after how many miles about should I replace my shoes? I heard betwee 300-500 miles but i am not sure which is right. thanks-
Well, obviouslly it depends how hard you are on them. If you're a footslammer, more like 300; if you're light on your feet, more like 500. I myself used to do about 700-800, but I was rotating 4 pairs of trainers and that helps extend the life, plus I was 120 pounds.
400 miles a shoe
500-800 km (300-500 miles) so the footwear industry says. I know people that go much longer and people that change more often. Bottom line is that it depends on a number of things........
weight, biomechanics, running surface, environment, if you're injury prone, if you wear socks, workout type/intensity, if you wear orthotics, etc, etc...
300 miles sounds pretty low to me unless you really chew up shoes. Mostly it's a feel thing that you get used to over time, so it's hard to give anything more than a very general range. Some of the guys on the team I coach go over 1000 miles on a pair. I hate looking at those shoes after all those miles. Personally I've found that I can expect 800+ miles most of the time on trainers, 200-250 on flats. I use lightweight trainers, adidas Supernovas and Asics GelLytes. I'm not a lightweight by any means, run on a variety of surfaces. I think I'm fairly efficient. You can extend the life a lot by rotating days, and also by not wearing them other than for running.
Still using a pair of Reebok Infernos for trail running that have probably 1200 miles on them, plus a lot of walking around mileage. And have a pair of Etonic Quasars, circa 1985, that still get a hike or two a year on them.
You need to go by feel, unless you've got experience with how shoes should wear. If what you're using starts to give you problems it's time to change.
Six Pack wrote:
I was rotating 4 pairs of trainers and that helps extend the life.
I've heard this often but I have no clue how rotating shoes extends the life. The total number of miles is the same, is it not? If I run 400 miles in consecutive days with one pair of shoes or run 400 miles on those same shoes while alternating with others, how does this prolong the life of the shoes?
I'm not sure if this is true, but I've heard that if you run on the same pair of shoes on consecutive days that the cushioning gets compressed and is not able to rebound in under 24 hours(thus causing the shoes to break down faster), but if you rotate shoes the cushioning is able to rebound and thus extends the life of each pair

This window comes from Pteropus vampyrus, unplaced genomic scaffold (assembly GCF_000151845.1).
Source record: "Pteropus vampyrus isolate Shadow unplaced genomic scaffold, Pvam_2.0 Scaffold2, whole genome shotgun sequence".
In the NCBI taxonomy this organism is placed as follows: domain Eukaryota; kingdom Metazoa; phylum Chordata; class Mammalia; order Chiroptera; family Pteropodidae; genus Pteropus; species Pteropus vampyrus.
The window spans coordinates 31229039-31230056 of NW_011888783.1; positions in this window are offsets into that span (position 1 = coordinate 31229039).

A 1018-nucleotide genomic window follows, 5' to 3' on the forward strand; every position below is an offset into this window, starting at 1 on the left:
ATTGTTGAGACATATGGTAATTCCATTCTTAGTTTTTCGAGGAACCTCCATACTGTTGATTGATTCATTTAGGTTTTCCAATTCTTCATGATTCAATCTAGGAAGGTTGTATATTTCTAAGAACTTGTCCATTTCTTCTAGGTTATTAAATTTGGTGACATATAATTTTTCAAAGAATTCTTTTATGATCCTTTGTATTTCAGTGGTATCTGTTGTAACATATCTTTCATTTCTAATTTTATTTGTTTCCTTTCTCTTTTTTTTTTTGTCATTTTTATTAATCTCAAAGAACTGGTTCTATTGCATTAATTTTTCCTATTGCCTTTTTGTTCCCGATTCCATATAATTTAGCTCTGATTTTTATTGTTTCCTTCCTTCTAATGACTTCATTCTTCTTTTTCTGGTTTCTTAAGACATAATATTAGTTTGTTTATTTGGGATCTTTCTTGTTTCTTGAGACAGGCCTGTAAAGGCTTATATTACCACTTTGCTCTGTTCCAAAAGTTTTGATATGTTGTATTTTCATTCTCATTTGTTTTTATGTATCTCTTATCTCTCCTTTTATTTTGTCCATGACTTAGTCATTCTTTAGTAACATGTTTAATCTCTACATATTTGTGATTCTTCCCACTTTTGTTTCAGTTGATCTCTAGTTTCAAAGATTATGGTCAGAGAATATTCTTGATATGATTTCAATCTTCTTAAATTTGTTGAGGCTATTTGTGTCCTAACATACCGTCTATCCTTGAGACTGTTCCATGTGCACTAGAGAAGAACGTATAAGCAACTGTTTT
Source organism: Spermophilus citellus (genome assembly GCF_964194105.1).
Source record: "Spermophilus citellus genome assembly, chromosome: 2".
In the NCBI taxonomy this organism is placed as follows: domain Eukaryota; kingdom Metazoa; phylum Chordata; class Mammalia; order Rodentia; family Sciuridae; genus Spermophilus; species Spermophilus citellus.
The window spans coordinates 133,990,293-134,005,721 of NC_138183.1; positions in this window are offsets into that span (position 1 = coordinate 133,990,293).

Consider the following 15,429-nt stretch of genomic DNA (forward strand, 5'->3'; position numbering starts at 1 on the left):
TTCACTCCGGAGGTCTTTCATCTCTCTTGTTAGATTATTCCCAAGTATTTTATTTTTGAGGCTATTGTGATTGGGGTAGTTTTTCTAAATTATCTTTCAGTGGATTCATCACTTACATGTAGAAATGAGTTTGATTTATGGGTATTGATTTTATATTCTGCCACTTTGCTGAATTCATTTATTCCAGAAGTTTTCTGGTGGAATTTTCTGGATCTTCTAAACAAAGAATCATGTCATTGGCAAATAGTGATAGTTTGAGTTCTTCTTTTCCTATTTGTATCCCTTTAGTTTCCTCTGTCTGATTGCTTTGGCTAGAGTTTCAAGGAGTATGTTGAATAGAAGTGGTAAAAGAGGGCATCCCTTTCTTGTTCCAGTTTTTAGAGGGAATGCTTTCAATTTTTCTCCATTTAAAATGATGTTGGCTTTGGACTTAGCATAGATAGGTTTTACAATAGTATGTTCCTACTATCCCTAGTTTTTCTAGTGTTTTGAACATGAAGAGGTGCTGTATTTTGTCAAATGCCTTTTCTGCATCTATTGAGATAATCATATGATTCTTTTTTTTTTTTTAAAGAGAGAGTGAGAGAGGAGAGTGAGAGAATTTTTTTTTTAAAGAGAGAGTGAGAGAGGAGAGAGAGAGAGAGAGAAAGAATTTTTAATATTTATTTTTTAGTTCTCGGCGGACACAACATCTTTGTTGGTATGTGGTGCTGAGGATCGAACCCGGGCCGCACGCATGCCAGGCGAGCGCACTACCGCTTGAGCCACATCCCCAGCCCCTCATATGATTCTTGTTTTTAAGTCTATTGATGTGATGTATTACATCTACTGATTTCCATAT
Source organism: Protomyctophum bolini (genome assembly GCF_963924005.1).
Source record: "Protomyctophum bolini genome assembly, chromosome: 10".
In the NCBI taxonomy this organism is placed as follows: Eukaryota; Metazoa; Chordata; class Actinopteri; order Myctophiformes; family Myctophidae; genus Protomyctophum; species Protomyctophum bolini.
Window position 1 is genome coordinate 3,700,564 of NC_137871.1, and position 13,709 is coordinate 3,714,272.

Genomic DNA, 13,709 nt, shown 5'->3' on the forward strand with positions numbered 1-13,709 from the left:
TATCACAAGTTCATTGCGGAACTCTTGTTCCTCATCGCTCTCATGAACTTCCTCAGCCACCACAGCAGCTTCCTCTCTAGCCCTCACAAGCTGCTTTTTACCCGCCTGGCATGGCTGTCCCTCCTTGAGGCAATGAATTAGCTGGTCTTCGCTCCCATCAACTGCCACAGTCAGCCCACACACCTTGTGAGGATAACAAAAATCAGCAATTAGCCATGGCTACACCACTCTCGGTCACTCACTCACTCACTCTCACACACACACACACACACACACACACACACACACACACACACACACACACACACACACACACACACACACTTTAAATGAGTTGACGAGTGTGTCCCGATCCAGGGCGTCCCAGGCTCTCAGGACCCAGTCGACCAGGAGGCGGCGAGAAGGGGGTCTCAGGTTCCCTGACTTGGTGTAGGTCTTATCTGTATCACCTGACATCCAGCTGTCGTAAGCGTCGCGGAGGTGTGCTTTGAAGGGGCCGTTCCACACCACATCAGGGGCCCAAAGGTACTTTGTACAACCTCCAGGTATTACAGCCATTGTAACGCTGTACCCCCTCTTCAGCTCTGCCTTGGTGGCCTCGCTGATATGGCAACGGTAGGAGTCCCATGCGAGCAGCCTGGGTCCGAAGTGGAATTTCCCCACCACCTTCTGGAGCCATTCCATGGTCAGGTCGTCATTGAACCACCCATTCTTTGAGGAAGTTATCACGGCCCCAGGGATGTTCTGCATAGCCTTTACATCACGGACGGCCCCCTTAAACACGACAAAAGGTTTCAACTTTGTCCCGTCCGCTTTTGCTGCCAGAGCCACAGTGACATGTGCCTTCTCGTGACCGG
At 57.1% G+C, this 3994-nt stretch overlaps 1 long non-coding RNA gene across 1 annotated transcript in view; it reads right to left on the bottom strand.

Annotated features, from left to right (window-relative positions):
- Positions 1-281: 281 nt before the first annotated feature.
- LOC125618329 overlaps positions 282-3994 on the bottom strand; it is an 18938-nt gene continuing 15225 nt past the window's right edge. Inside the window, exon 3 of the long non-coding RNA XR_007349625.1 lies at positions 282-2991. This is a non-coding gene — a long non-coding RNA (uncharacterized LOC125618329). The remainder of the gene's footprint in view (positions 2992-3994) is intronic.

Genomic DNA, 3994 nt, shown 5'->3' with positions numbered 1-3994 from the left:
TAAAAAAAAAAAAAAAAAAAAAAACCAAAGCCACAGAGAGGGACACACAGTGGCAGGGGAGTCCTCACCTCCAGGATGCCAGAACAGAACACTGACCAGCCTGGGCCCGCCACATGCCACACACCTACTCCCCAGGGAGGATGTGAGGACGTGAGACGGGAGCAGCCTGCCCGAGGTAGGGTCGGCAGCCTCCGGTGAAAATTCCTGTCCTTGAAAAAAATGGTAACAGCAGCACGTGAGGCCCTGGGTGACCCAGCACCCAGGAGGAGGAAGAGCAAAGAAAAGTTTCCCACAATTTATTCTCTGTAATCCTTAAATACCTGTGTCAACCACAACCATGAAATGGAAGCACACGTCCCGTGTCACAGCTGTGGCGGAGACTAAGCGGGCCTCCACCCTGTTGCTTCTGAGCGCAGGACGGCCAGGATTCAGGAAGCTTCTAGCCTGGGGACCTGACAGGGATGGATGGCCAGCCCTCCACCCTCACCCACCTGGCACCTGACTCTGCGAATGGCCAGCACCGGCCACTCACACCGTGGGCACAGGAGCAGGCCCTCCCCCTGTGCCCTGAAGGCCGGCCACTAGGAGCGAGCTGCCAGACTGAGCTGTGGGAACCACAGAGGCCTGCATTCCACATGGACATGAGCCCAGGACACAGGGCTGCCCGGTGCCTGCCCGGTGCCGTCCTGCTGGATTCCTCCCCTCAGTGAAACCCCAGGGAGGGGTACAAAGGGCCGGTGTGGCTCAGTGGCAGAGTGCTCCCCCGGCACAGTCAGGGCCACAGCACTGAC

The big advantage I would say is the durability of the uppers. Rotating them definately makes sense.
If you run in harsh weather (snow/rain), your shoes wouldn't have the time to air dry out properly unless you try to dry them some other way (which is also not good). If your shoes are continuously wet, they don't have the same strength, as they do if they could sit for a day or two.
As for the midsole, I can't see it making a difference. I have heard people say that it's best to rotate so the foam in the midsole returns fully to it's original density prior to running, but I think that's a load of crap.
There are other advantages to rotating shoes though.....
1) Different shoes for different workouts/terrain (LSD, tempo, track, trails). Each type of workout will also put a different kind of stress on your shoes.
2) Easing into a new pair before the old ones totally die. This will help to avoid injury/blisters. Nothing worse than having to go for a 20 miler in a new pair of deekers.
The life of the shoe doesn't extend...rather the time you use the shoes throughout the training cycle extends.
Thank you for that clarification!
Also, I have had more physical foot/ankle problems in the past by rotating more than two pairs of shoes...I would consider this in your decision.
Back to the original post. The above answers are correct. Go by feel if you're in tune with your body. If you have no idea, go by the 300 to 500 mile rules set by the manufacturers.
In my experiences, it is difficult to assign a mileage number to show life expectancy. Better to monitor the components of the midsole and heel plate. Once the EVA starts to show anything beyond normal compression that does not rebound, or if the heel plate starts to wear thin (especially on heel strikers), it's time to re-up for some new shoes. The newer graphite-enhanced heel plates will last longer, but the EVA still needs to be monitored.
Hello! I am a newcomer to the Board but not on the road, and my experience covers all sorts of failures, pains, injures and disappointments.
Replacing shoes is for me more a matter of the number of soaks/dryings and damaging the upper parts, rather than kilometers or miles. I still use a pair of Karhu (Finnish, means "bear", not making shoes any longer) lightweight shoes from the early eighties for competitions, also the marathon. Some shoe types wear down rather quick, other types last forever but risk to be degraded to walking, garden work etc.
A favourite shoe that disappeared long ago was the Adidas cross, excellent for trails, marshes and even rock climbing, although completely without damping.
rotate shoes; run on dirt, track or grass; avoid like the plague: cut-away arches (most crappy shoes nowadays), air bags, plastic arch "bridges", springs or other gimmicks; do this and you should be able to get 1000 miles pretty easily. New Balance seems to fill the bill best nowadays (used to be asics).
300 miles? Thats like replacing shoes every 3 weeks for some folks...yikes....might as well buy disposable shoes.